Furthermore, planting these two crops together can create a breeding ground for common pests that target the nightshade family. Insects such as aphids, Colorado potato beetles, and tomato hornworms often infest potatoes and tomatoes, causing extensive damage to the plants.

When planted in close proximity, these pests can easily move from one plant to another, exacerbating the problem and making it harder to control the infestation.

To mitigate these risks, it is advisable to separate the planting of potatoes and tomatoes by a significant distance. This separation helps reduce the chances of disease transmission, as well as minimizes competition for resources.

2. Cabbage Family (Cabbage, Broccoli, Cauliflower)

what not to plant with tomates - cabbage


The cabbage family (Cruciferous vegetables), which includes popular vegetables such as cabbage, broccoli, and cauliflower, is known to attract common pests such as cabbage worms and aphids.

These pests have a tendency to spread from the cabbage family plants to other nearby plants, including tomato plants.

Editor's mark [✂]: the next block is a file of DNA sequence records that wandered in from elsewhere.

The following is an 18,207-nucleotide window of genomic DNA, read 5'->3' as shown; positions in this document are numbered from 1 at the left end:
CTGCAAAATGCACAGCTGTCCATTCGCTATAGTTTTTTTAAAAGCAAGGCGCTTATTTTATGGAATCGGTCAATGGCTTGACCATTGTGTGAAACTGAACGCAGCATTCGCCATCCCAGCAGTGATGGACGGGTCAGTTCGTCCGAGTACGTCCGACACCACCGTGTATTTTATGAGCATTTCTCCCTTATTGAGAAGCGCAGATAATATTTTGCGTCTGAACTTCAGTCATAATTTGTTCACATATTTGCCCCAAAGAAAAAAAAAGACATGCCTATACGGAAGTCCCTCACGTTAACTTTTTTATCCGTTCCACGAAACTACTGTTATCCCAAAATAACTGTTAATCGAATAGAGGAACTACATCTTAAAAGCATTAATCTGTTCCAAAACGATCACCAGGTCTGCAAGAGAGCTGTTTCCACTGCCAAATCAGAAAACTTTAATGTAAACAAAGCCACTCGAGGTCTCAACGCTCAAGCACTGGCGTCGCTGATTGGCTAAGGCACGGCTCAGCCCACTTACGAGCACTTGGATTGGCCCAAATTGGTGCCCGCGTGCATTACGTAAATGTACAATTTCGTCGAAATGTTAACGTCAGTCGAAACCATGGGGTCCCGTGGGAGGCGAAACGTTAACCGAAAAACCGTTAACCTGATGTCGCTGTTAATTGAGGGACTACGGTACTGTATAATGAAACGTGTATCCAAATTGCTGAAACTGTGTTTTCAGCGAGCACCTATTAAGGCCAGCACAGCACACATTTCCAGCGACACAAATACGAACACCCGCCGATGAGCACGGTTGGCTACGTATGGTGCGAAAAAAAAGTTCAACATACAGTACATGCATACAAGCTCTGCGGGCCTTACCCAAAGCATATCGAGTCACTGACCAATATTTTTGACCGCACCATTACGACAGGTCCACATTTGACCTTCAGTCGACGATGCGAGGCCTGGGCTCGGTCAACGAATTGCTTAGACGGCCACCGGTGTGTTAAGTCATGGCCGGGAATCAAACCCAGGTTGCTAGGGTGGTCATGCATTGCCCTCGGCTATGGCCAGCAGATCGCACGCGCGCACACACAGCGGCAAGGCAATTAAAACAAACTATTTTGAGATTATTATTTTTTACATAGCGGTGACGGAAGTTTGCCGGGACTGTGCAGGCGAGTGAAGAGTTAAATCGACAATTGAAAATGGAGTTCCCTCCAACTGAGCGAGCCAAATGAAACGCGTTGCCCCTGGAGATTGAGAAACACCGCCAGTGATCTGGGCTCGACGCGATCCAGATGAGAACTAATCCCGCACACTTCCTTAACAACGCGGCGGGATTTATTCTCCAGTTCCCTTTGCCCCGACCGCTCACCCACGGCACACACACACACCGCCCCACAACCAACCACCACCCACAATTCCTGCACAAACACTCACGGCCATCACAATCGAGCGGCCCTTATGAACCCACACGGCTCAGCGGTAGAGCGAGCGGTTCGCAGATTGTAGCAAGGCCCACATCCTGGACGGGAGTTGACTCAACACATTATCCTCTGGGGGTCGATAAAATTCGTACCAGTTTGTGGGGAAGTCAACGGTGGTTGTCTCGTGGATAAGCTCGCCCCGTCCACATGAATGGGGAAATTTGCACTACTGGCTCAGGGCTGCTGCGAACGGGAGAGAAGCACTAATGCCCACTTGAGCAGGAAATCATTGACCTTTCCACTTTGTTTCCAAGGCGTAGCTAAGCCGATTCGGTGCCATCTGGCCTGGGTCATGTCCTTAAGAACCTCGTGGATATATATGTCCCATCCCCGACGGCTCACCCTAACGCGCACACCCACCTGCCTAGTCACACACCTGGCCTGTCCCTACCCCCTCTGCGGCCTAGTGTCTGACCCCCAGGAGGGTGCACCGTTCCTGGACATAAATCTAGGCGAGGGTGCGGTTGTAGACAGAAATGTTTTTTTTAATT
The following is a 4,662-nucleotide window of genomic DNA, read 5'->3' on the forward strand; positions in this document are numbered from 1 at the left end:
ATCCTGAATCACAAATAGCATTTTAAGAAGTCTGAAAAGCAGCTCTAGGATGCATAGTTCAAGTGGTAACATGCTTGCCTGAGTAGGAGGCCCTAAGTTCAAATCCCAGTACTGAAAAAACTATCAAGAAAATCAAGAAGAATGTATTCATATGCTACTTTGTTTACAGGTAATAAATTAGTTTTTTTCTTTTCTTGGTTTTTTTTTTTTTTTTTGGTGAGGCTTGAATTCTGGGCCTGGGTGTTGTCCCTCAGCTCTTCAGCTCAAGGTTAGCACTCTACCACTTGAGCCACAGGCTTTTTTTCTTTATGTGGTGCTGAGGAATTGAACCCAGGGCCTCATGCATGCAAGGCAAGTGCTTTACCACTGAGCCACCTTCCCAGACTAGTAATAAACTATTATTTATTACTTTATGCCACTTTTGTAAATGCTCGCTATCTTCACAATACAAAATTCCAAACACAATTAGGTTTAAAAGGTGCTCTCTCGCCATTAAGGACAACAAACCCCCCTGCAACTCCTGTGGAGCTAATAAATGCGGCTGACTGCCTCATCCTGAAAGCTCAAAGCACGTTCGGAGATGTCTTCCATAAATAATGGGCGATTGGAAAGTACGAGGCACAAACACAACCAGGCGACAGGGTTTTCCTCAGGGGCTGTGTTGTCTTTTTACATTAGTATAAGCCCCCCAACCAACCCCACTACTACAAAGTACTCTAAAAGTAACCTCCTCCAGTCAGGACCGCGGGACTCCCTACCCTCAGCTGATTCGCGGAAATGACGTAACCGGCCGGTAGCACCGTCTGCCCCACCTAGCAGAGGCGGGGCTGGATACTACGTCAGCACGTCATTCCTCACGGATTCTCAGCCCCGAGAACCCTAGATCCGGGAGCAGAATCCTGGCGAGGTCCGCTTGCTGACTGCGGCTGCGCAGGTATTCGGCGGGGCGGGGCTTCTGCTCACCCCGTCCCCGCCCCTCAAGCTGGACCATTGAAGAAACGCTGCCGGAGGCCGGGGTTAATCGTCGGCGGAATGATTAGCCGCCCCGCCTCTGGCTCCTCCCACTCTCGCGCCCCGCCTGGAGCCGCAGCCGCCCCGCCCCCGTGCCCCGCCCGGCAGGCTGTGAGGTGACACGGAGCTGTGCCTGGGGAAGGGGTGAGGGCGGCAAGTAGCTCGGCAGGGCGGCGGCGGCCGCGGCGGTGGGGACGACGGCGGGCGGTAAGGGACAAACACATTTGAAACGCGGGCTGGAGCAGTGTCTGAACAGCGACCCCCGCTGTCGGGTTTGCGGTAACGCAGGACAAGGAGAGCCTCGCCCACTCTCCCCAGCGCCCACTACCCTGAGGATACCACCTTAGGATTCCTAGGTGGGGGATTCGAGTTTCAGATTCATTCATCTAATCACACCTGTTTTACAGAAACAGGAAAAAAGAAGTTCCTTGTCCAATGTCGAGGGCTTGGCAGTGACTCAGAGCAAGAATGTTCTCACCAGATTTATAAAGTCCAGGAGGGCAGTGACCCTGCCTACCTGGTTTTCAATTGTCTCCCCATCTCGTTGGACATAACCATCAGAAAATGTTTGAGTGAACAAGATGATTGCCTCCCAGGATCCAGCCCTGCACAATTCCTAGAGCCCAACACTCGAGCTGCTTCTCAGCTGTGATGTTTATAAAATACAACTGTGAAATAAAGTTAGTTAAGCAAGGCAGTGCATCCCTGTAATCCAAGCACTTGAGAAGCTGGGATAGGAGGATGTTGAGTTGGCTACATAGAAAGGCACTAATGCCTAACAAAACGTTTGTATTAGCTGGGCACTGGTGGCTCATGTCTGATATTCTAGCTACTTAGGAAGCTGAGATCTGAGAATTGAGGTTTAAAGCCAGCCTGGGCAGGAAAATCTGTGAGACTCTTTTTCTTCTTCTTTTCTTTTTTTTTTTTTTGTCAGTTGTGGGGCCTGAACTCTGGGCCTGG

Cabbage worms are particularly attracted to the leaves of cabbage, broccoli, and cauliflower. They feed on the foliage, leaving behind unsightly holes and damage.

If left untreated, the cabbage worms can quickly multiply and infest neighboring tomato plants. This can lead to a decline in the overall health and productivity of the tomato plants.

Aphids, on the other hand, are tiny insects that feed on the sap of the cabbage family plants. They can easily move from one plant to another, spreading disease and causing damage along the way.

Tomato plants are susceptible to aphid infestations, and if infected, they may exhibit stunted growth and produce lower-quality fruits.

Cross-contamination is a significant concern when it comes to the cabbage family and tomato plants. When pests like cabbage worms and aphids infest the cabbage family plants, they can easily transfer to tomato plants planted nearby. Cross-contamination can have detrimental effects on the growth and quality of tomatoes.